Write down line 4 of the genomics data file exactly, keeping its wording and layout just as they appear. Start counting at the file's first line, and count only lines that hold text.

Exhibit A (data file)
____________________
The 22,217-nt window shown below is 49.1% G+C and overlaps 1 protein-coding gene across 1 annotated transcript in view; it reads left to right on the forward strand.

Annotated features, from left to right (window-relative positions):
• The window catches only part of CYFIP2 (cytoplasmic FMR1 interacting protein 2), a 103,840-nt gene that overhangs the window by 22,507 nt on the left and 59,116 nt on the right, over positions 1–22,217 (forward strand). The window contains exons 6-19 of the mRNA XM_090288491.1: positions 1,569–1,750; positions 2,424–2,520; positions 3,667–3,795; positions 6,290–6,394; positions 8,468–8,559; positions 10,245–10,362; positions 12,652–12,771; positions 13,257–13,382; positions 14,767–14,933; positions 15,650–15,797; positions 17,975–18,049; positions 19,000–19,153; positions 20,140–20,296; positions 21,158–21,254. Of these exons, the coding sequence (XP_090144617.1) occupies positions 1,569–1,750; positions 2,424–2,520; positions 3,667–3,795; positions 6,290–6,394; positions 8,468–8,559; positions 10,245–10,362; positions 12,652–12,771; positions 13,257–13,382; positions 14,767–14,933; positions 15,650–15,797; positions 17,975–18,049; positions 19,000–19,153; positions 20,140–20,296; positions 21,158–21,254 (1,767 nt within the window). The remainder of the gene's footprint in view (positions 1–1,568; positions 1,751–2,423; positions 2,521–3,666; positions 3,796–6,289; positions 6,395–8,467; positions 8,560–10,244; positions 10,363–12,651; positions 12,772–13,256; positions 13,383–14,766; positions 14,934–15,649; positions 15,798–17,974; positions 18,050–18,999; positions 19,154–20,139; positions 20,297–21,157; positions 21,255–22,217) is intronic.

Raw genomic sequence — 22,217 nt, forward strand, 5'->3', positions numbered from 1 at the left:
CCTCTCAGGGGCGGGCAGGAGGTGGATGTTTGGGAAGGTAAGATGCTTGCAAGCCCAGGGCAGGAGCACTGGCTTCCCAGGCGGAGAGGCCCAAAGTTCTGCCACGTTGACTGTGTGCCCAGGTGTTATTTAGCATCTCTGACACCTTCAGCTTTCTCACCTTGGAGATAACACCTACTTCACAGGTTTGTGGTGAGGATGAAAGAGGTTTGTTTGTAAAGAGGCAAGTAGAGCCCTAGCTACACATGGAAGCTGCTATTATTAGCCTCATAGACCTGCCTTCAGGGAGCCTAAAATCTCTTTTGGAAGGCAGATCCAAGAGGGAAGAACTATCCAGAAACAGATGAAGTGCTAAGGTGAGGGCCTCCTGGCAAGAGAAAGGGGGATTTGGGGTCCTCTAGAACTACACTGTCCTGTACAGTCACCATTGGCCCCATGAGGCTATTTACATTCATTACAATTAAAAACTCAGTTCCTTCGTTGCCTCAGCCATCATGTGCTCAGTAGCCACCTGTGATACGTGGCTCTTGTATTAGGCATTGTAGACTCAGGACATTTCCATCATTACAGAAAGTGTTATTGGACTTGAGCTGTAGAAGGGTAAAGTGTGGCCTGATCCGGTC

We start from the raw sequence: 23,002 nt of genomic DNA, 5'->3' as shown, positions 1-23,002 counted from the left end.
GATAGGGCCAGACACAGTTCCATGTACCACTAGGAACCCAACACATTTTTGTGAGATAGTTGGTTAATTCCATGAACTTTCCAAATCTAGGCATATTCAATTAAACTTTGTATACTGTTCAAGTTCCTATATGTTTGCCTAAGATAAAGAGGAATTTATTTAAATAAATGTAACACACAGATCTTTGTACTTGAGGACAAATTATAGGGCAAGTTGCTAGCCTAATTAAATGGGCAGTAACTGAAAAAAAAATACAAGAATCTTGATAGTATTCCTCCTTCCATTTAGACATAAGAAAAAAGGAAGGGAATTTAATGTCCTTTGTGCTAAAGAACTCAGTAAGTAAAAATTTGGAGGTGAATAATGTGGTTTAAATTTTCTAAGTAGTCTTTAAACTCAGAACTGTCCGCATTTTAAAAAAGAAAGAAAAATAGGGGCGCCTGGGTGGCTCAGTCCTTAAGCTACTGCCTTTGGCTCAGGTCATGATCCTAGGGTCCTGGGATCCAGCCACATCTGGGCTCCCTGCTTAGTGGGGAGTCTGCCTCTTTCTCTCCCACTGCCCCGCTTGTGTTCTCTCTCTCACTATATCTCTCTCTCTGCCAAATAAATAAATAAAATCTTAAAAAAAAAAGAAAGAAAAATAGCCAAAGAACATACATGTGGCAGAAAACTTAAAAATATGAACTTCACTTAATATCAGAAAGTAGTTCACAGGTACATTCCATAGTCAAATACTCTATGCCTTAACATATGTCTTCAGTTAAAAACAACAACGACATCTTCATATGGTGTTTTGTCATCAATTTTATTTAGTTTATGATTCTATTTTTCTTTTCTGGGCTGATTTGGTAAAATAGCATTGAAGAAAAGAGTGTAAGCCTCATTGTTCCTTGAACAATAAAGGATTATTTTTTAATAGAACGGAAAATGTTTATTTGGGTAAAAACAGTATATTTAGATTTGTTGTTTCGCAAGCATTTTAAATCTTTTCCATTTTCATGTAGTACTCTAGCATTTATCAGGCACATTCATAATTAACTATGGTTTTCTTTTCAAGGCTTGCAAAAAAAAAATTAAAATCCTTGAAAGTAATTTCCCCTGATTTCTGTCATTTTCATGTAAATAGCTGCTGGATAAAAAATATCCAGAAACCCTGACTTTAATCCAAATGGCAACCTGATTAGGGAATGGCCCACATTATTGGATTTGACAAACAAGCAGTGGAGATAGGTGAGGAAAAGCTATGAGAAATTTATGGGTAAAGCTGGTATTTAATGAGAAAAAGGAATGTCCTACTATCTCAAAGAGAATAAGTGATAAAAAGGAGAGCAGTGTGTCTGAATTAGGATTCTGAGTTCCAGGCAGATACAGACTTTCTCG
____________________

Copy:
Raw genomic sequence — 22,217 nt, forward strand, 5'->3', positions numbered from 1 at the left: